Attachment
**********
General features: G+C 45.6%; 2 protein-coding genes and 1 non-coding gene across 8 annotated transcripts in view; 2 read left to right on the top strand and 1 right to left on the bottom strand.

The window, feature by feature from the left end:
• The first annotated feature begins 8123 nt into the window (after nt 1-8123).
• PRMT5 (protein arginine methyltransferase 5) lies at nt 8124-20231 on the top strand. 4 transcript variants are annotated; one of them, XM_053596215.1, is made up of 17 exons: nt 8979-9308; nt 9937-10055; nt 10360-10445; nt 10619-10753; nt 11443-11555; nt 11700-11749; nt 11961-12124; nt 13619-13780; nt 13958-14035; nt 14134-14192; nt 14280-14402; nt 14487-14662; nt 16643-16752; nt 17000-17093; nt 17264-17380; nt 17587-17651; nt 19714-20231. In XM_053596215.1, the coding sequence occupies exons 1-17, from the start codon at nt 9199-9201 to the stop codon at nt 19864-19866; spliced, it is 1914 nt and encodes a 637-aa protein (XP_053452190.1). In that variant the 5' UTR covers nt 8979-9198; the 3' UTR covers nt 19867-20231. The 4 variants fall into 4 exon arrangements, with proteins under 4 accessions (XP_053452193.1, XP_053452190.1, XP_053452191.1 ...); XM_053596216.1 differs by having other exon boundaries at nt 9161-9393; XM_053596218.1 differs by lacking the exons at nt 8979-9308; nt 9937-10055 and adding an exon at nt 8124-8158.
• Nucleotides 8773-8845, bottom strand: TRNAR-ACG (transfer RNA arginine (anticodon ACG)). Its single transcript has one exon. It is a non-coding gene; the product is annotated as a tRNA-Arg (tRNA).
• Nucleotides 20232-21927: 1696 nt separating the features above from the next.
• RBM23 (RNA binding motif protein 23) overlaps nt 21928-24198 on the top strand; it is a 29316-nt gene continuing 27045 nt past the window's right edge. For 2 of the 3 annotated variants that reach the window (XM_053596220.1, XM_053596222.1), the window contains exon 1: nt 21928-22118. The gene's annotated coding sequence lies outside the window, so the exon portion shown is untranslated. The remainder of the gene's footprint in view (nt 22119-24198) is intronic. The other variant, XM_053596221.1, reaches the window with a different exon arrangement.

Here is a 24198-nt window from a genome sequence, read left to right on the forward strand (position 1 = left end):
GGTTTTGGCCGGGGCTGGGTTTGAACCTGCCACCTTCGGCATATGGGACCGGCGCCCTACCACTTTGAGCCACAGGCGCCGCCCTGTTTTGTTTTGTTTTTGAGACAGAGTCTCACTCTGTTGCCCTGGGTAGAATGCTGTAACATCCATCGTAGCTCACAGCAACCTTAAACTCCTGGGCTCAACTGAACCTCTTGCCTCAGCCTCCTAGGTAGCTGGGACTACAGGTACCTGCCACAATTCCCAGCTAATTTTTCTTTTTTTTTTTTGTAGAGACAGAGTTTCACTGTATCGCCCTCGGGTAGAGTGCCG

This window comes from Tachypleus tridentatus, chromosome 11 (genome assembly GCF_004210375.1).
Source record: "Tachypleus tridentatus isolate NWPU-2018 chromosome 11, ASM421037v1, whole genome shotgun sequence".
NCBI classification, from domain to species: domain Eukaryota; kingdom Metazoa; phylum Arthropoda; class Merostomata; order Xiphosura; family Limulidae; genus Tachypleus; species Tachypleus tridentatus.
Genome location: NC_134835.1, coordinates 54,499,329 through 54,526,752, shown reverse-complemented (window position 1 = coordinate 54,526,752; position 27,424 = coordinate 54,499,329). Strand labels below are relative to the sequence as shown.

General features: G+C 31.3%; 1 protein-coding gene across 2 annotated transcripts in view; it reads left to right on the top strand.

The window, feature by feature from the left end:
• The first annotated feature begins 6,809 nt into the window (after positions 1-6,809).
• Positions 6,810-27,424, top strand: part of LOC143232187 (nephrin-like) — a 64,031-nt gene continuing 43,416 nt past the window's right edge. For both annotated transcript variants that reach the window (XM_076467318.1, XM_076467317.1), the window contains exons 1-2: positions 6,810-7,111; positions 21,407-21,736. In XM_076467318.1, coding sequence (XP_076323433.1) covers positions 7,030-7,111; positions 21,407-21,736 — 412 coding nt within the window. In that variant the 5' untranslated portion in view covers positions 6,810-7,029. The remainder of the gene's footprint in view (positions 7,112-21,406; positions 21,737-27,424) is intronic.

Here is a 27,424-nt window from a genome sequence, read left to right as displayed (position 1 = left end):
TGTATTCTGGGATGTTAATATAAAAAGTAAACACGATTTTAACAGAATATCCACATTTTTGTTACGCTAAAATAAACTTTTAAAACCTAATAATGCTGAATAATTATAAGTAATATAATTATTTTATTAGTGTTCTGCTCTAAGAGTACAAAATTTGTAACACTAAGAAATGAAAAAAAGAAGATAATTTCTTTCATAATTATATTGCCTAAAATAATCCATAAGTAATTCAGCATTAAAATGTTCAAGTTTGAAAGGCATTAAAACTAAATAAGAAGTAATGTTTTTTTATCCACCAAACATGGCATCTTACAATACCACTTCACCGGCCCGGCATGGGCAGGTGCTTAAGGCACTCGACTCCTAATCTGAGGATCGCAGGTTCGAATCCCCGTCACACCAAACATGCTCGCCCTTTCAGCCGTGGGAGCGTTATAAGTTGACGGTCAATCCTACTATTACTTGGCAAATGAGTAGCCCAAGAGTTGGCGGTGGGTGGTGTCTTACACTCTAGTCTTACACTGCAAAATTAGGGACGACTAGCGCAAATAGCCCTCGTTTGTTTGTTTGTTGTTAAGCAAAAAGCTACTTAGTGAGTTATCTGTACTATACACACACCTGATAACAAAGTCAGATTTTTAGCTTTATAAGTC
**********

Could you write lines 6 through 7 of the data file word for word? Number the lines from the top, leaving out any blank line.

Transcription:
• Nucleotides 20232-21927: 1696 nt separating the features above from the next.
• RBM23 (RNA binding motif protein 23) overlaps nt 21928-24198 on the top strand; it is a 29316-nt gene continuing 27045 nt past the window's right edge. For 2 of the 3 annotated variants that reach the window (XM_053596220.1, XM_053596222.1), the window contains exon 1: nt 21928-22118. The gene's annotated coding sequence lies outside the window, so the exon portion shown is untranslated. The remainder of the gene's footprint in view (nt 22119-24198) is intronic. The other variant, XM_053596221.1, reaches the window with a different exon arrangement.